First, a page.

Learning Disabilities and Social Security Disability Benefits

When living with a learning disability, you’re empowered to thrive in all aspects in life despite the challenges that can be faced daily. However, in some situations, adults who suffer from severe learning disabilities can find it difficult to maintain gainful employment to support their families. Also, if you have a child who lives with a severe learning disability, it can be hard finding and affording opportunities for them to success both in and out of the classroom.

In either situation, the financial effects can, sometimes, be overwhelming to an individual or a family. The good news is that Social Security Disability benefits can help alleviate this financial strain and provide much-needed medical coverage to help pay for treatments and other medical bills.

The Social Security Disability Programsshutterstock_181599206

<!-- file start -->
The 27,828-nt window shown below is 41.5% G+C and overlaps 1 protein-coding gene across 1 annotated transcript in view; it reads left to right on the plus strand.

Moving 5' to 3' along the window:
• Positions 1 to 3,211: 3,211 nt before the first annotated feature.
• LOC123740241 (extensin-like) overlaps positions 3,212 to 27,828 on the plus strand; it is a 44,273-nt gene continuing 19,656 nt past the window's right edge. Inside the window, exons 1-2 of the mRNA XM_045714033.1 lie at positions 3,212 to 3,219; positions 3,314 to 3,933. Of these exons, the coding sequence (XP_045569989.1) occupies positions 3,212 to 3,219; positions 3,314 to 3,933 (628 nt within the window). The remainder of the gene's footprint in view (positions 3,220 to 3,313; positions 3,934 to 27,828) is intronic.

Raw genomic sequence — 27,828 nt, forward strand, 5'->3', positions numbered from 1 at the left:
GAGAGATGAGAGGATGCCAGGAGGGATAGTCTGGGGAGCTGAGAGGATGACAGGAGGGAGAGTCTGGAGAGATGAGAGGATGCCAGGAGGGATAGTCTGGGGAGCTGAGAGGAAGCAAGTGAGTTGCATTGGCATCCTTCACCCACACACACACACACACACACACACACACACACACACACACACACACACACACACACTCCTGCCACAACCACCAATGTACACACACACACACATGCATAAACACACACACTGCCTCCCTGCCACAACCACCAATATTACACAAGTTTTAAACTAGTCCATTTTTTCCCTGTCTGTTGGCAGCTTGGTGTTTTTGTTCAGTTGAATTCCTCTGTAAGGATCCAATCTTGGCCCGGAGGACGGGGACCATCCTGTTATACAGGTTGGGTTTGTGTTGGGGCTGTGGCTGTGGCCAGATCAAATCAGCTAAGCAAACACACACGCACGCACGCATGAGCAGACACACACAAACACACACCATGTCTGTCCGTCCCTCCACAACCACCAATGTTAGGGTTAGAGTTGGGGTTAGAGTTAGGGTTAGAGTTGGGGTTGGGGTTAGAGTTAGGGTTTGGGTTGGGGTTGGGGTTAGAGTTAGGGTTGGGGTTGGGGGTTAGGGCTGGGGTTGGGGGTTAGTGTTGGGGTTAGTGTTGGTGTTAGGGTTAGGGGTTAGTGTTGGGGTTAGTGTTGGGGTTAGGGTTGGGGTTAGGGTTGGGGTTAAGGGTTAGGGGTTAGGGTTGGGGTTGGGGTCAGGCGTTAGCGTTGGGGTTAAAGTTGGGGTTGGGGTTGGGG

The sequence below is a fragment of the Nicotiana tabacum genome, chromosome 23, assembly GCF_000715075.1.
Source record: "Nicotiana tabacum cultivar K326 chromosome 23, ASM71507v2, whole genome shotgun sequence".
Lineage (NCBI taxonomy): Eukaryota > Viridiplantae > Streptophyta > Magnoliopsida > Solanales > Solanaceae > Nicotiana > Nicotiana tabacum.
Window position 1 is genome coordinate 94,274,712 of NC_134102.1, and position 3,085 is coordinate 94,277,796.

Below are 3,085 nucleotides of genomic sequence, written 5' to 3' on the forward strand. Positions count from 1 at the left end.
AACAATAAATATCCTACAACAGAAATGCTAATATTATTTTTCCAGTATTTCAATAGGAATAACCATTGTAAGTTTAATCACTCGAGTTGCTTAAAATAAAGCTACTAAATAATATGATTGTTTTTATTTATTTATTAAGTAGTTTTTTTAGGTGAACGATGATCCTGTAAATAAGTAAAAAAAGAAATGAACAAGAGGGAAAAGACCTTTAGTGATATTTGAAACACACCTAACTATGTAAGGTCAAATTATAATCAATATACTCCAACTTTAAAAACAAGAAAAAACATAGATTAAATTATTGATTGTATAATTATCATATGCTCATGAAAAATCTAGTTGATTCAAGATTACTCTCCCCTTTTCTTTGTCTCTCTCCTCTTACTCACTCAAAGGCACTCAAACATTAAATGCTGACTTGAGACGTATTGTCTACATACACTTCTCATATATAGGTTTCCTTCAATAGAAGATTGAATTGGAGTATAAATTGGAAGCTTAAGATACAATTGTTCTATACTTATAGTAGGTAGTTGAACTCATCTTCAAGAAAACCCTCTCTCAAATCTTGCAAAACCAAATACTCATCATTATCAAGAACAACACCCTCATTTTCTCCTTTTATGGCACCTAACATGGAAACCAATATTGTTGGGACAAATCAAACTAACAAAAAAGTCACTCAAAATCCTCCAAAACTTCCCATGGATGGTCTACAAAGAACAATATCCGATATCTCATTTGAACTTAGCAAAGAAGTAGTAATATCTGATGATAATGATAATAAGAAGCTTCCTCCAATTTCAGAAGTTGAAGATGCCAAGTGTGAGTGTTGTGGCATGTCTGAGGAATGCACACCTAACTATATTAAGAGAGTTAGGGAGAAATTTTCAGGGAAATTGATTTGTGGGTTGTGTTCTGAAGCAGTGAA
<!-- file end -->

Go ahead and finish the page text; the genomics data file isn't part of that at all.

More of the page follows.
The Social Security Administration (SSA) offers two different disability programs including Social Security Disability Insurance (SSDI) and Supplemental Security Income (SSI). Both programs provide a monthly payment and medical coverage to severely disabled individuals. In addition to meeting the SSA’s disability criteria to receive such benefits, one must also meet the financial requirements of each respective program.

To be eligible for SSDI benefits, an individual must have worked enough in the past to earn sufficient work credits by paying Social Security taxes. For every $1,200 earned, an individual receives one work credit and can receive a maximum of four work credits per year. If you are 62 years of age, you will need 40 work credits to qualify, 20 of which must have been earned in the last 10 years. If you are under 62 years of age, you can qualify for benefits with fewer credits. The exact number of credits needed is determined by your age.

If an individual doesn’t have enough work credits, or doesn’t have any at all, the SSI program would be ideal. As children typically lack work credits, they would more likely be eligible for SSI. The SSI program is a needs-based program and is based on financial need rather than work history. As of 2014, to qualify for SSI benefits, you must not have a household income exceeding $721 per month as an individual or $1,082 per month as a couple. Household assets must also not exceed $2,000 as an individual or $3,000 as a couple.